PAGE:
Regarding organising the material – I recently came across a ski forum in which someone tried to discuss your modifcations, and one of the obstacles to proper discussion was the consensus that the site is hard to follow. They were all there to talk about ski boots, but found it hard to navigate your blog. It was mentioned that follow-up posts that were promised were not forthcoming. It strikes me as perfectly natural that someone should think tangentally, so it must be the architecture of the site that’s the issue. I’m not sure what the solution is, because I don’t know enough about websites or blogging, but that’s third-party feedback it seems worth passing on.

    Glad to see you’re considering keeping this stuff out there.

  17. David
    Your info is so valuable. ! I would suggest a progression of posts to help link everything together. Love reading this stuff

  18. I have been following your boot mechanics posts for a while and I have some questions. In the regular bootfitting world there is a lot of talk about cuff alignment vs. sole canting and orthotics. I’m completely on board with ditching the orthotics, but I feel that internal canting of the boot board might be an additional variable since different orthotics change the eversion/inversion in the ankle and foot. I’ve been looking at Harb Ski Systems for ideas on evaluating canting by observing skiers on snow, which makes a lot of sense to me vs. static measurements in the shop. I’m struggling with the actual adjustments and when sole grinding is called for, vs when moving the cuff will suffice.

    1. The issues you raise have to be viewed in the context of the ability to align COF (Center of Force) and COM (Center of Mass) when the outside ski is maneuvered (steered) into position to align COF and COM with the gravity line (aka fall line because it is the line that gravity will cause a skier to fall down assuming there is no momentum acting on COM).

      The so called ‘alignment’ issues that boot-fitters claim they do for a skier typically do not even recognize the real feet alignment issues that can be compared to a car whose front wheels are toed in or out causing the car to track poorly and pull to one side. Bad feet alignment is common and usually has its origins in shortened external rotators and lengthened internal rotators with one leg toed out more than the other. This can be fixed with therapies like myofascical release. But they cannot be fixed with cants, shims, footbeds or custom orthotics.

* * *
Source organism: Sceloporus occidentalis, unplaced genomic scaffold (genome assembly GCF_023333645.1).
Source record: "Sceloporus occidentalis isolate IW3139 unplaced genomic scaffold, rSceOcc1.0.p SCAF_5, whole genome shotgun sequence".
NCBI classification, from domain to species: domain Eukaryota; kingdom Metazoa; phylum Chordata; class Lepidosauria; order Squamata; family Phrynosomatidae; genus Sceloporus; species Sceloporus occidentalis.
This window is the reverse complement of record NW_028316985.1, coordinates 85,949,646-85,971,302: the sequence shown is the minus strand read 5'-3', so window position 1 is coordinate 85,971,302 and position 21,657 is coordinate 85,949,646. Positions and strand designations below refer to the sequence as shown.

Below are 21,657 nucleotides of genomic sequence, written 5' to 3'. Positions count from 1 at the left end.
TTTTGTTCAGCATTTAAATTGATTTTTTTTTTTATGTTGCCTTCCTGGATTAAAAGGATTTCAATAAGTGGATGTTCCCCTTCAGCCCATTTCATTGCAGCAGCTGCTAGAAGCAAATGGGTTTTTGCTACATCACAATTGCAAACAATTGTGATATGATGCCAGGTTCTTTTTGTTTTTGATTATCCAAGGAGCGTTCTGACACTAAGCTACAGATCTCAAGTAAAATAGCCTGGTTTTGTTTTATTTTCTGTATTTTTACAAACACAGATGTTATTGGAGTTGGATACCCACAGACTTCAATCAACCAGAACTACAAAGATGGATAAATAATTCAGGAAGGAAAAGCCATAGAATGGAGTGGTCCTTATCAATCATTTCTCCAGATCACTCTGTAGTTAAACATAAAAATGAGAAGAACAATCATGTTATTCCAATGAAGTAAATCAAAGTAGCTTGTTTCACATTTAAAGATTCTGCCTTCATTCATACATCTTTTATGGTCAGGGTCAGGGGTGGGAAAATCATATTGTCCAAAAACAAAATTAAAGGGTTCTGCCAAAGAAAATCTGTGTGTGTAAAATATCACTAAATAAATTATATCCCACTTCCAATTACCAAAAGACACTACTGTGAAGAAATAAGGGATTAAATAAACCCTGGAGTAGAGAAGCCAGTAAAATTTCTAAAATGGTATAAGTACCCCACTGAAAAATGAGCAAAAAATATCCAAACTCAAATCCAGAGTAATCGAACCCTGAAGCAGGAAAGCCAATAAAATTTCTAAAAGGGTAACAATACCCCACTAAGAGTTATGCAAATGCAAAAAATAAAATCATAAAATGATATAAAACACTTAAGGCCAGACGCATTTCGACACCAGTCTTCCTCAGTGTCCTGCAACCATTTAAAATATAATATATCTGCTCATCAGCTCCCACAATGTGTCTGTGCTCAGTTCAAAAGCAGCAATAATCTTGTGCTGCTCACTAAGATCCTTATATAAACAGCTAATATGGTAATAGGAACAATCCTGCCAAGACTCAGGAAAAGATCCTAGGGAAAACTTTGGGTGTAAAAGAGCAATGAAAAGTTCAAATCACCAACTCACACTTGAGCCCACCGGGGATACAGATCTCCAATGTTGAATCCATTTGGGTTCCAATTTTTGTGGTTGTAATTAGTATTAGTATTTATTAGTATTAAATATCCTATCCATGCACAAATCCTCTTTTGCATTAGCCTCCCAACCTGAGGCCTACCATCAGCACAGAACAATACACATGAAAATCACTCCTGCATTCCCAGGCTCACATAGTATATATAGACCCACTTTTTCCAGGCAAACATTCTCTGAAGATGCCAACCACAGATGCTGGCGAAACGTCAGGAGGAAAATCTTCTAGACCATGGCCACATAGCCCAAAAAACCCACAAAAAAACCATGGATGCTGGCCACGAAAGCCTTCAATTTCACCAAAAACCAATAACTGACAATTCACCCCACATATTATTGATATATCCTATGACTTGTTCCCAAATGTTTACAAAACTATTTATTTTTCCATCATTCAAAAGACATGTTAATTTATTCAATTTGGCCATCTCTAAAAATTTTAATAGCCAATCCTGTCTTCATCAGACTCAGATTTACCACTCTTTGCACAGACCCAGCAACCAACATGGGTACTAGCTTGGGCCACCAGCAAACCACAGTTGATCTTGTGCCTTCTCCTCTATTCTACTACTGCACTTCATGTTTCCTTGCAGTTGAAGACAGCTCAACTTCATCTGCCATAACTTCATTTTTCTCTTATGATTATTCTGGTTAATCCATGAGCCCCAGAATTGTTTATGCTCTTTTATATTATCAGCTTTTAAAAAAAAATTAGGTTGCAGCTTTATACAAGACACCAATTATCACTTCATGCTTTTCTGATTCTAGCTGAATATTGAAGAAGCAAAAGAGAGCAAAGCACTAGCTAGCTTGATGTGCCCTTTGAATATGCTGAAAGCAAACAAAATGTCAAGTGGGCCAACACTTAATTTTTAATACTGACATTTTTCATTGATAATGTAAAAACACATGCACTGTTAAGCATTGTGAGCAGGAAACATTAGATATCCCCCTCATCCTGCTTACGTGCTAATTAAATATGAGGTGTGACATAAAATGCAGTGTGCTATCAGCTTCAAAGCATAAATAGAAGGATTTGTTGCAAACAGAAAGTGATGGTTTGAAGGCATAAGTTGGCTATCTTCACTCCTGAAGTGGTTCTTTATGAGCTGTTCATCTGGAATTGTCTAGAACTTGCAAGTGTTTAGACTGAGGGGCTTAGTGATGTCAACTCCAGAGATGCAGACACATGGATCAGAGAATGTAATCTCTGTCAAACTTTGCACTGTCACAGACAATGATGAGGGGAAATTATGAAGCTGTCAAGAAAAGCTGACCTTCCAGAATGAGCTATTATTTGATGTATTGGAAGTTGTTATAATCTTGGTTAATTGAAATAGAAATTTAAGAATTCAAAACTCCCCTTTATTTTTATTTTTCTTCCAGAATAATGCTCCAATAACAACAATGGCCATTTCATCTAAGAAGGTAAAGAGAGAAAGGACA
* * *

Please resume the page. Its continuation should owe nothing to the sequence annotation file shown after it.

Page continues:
1. I have been trying to emulate the dorsal fit system that you recommend for a couple years now, and the results have been fantastic. I actually pour my own boot boards with a casting polymer in order to get them flat. I live in barefoot shoes, work with a Rolfer consistently, and agree with most everything that I have seen on your blog. My experience working with athletes is that by adjusting the canting of the boot, whether by adjust the cuff angles, or under foot shims, I have seen racers go from tentative A-framing to dragging knuckles with parallel shins on the next run. I agree that biomechanics are important, but considering the variations between boot companies on the off the shelf lateral cuff angles, I don’t see how it can possibly be a non-issue. COF varies due to the edge angle of the ski, which is altered by the angle of the lower leg and it’s relative angle to the ski base. For any given angle of the ski on the snow, the skier and COM have to stack along that line. The adjustment is done by the skier with hip and knee angulation, if the angles aren’t right, they won’t be able to adjust into that sweet spot.

      2. “For any given angle of the ski on the snow, the skier and COM have to stack along that line. The adjustment is done by the skier with hip and knee angulation, if the angles aren’t right, they won’t be able to adjust into that sweet spot.”

        The adjustment can only be done by the neuromuscular processes of the skier. As Kommissarov points out in his paper the fluid pendulum action of a dynamic skier does not require forceful (active) participation and the skier must make sure they do not inhibit (by thinking) this natural process.

        COM and the Force reaction must be normal to the transverse aspect of the base plane of the outside ski. The environment created by the ski boot and bindings (delta) must enable neuromuscular processes to effect tight control of base plane torque osscillations. The mechanism is extremely complex with many factors and not even remotely obvious by observation. In depth analysis is required. I doubt many of the factors have never been explored.

  19. David,

    I went to your blog site today and was saddened to see you were planning to delete it. I vote for a re-boot. I first discovered your site about a year ago and started tinkering with my boots and bindings to allow my feet to function as designed. At 63 years young, I am skiing better than ever. To me, the blog has been a treasure trove of valuable information. I can’t for the life of me understand why some try to discredit theories based on sound engineering and biomechanical analysis. I for one will continue to follow whatever you have for us. Sorry for not providing feedback sooner.

    Bob C